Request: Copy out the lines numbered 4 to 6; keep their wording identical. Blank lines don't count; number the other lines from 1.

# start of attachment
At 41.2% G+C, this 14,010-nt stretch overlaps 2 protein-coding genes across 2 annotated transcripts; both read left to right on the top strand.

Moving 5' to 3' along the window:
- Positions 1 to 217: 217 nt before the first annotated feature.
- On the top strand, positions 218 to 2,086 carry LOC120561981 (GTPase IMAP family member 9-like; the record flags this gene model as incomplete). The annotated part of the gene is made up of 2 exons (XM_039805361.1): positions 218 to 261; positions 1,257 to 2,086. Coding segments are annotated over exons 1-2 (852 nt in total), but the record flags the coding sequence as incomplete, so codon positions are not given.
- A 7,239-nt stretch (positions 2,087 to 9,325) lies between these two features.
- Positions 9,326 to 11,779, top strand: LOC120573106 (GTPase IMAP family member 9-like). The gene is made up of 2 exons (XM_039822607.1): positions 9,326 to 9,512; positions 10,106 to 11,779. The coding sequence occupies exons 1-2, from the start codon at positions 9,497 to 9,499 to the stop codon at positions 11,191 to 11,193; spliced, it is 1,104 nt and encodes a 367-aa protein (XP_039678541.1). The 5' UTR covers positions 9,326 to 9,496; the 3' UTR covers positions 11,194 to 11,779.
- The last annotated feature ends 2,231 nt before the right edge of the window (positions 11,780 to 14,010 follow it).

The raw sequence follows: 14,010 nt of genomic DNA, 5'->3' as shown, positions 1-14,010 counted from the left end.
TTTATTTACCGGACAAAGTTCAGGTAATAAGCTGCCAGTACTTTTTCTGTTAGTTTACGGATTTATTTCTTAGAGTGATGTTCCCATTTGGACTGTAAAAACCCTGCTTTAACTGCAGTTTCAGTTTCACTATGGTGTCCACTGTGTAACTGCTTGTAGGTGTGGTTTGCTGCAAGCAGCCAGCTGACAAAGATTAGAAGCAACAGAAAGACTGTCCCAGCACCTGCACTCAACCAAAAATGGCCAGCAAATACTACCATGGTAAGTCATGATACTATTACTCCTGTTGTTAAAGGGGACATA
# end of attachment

- On the top strand, positions 218 to 2,086 carry LOC120561981 (GTPase IMAP family member 9-like; the record flags this gene model as incomplete). The annotated part of the gene is made up of 2 exons (XM_039805361.1): positions 218 to 261; positions 1,257 to 2,086. Coding segments are annotated over exons 1-2 (852 nt in total), but the record flags the coding sequence as incomplete, so codon positions are not given.
- A 7,239-nt stretch (positions 2,087 to 9,325) lies between these two features.
- Positions 9,326 to 11,779, top strand: LOC120573106 (GTPase IMAP family member 9-like). The gene is made up of 2 exons (XM_039822607.1): positions 9,326 to 9,512; positions 10,106 to 11,779. The coding sequence occupies exons 1-2, from the start codon at positions 9,497 to 9,499 to the stop codon at positions 11,191 to 11,193; spliced, it is 1,104 nt and encodes a 367-aa protein (XP_039678541.1). The 5' UTR covers positions 9,326 to 9,496; the 3' UTR covers positions 11,194 to 11,779.